I’ll take a second to share a specific strategy that conservatives have used all over the globe but the centre-left to far-left parties can leverage in this election.
The PCs cut back on, reduced, and got rid of a lot. It was part of their mandate to “clean up”. However, in doing so they tampered with services and opportunities that many Ontarians didn’t want to be affected: education, environment, municipal politics, etc.
Now, the PCs are happy to put this all behind them and hope Ontarians forget. But the Liberals, NDP and Greens need to double down on these cutbacks and bring them right to the forefront of citizens across the province.
The parties can use a psychological concept known as “loss aversion”, which is the tendency for people to make decisions that keep (or getting back) something of theirs. In politics, that means services, parks, or even rights (although parties need to put in extra effort to convince voters these things are theirs).
Sound familiar? That’s because conservatives across the globe have used this strategy before. Take back control by the Brexit campaign. Make America Great Again by Donald Trump. Take Back Canada by Erin O’Toole’s leadership campaign. All examples of loss aversion in action.
(This concept was first introduced to me in the book Catalyst by Jonah Berger. I highly recommend it for any political strategist trying to change voter’s minds, or interested citizens trying to understand human behaviour.)
The Progressive Conservative Path Forward
The PC’s had a phenomenal showing in 2018, sweeping to power with a majority government. Since then, they’ve run into multiple challenges, including heavy backlash from their education cuts, municipal city council restructuring, and conservation authority changes.
They still have ample support, but if they want to maintain their successes they’ll have to address some problems weighing them down.
Here are my suggestions for the PC party to maintain their government in 2022.
1: Regain trust by shifting focus to fiscal & citizen responsibility
The approach by the PC’s when it came to the passing policy was haphazard, to say the least. Pushing through policy such as blanket budget reductions, reducing municipal councillor seats, targeting student group funding under a tuition reduction guise (the Student Choice Initiative), slyly rolling back environmental protections, etc. These don’t paint a good picture for the party leading into 2022, especially with three very angry opposition members, an increase in support for the Liberals, and a growing population frustrated with economic and climate injustice.
For the PC party, the path forward will require the party to regain trust by shifting focus to the underlying theme of the party done in a more responsible way: fiscal responsibility. The party has to take a more centrist, calculated approach by sharing policy they can map to economic growth all while ensuring the party doesn’t touch sensitive topics like the environment. They’ll need to offer a middle-path of balancing economic priorities while ensuring the protection of environmental areas like the greenbelt (something they got in trouble with during the last four years).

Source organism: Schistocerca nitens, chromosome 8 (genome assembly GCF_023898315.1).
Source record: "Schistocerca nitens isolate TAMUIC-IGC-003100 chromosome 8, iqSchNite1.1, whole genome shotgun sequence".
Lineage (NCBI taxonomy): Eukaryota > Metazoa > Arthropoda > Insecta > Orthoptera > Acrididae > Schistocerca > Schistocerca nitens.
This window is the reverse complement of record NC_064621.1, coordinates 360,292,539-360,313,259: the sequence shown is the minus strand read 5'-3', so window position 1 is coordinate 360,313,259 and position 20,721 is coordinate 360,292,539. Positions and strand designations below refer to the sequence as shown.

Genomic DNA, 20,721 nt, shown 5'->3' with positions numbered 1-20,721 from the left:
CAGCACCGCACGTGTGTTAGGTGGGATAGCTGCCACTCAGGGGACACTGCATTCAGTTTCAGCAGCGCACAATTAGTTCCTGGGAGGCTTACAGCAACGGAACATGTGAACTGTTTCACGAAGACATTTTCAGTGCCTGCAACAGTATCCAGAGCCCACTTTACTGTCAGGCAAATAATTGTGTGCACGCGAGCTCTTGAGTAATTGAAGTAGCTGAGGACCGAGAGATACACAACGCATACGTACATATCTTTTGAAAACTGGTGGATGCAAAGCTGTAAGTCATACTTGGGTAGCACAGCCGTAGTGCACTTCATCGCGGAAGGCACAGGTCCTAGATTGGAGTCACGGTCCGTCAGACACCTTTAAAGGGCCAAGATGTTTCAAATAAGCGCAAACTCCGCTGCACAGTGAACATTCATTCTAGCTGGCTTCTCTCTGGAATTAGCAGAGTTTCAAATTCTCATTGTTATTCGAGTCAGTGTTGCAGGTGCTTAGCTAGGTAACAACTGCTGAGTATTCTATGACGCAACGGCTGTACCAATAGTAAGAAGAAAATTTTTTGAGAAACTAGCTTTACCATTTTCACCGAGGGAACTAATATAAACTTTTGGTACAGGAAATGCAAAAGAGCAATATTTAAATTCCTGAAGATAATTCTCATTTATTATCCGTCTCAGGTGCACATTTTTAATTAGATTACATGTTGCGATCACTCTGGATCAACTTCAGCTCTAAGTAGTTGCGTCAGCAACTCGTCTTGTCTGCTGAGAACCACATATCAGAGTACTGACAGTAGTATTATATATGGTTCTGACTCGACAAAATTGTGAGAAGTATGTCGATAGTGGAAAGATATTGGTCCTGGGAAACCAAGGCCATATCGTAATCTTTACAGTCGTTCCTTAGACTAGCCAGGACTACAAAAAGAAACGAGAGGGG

2: Focus on small business, job security, and economic growth
These priorities are often the cornerstone of modern conservative messaging, next to ideas like “reducing the deficit”. Supporting small businesses, ensuring support for various industries, and designing both to support economic growth is a solid path forward for the PCs.
They can do this by putting “smart spending” at the forefront of their campaign strategies, identifying spending waste (something they’ve touched on before) and focusing on removing red tape for small businesses to allow them to grow. The focus has to be small businesses because this keeps the spotlight on the “little guy” that the PC party tries to represent. Ford has been identified as a populist before, so he can double down on the citizen-focused messaging by introducing policies that support small business-oriented citizens.
The goal isn’t to haphazardly remove anything that looks like a roadblock: they need to come at it from an informed, targeted process that shifts the field towards more local and small-scale solutions. Ensuring small businesses have wiggle room can be the golden ticket the Progressive Conservatives have as a path back to Queen’s Park.
Each party requires a different journey to the top of the mountain, as each represents different values. How those values are embraced (or rejected) by Ontarians will determine who wins the mandate to govern. Strategy, pragmatism, idealism, and luck will play fundamental roles in deciding who will lead Ontario into 2022 and beyond.
As such, each party must reconcile its uniqueness, strengths, and weaknesses with the needs and desires of Ontarians. They must leverage what works for them and connect it to the moment of the times. Only by doing so can they seize the people power they each need to win.
These are my observations. I look forward to hearing your thoughts on the future of Ontario politics.
cura ut valeas.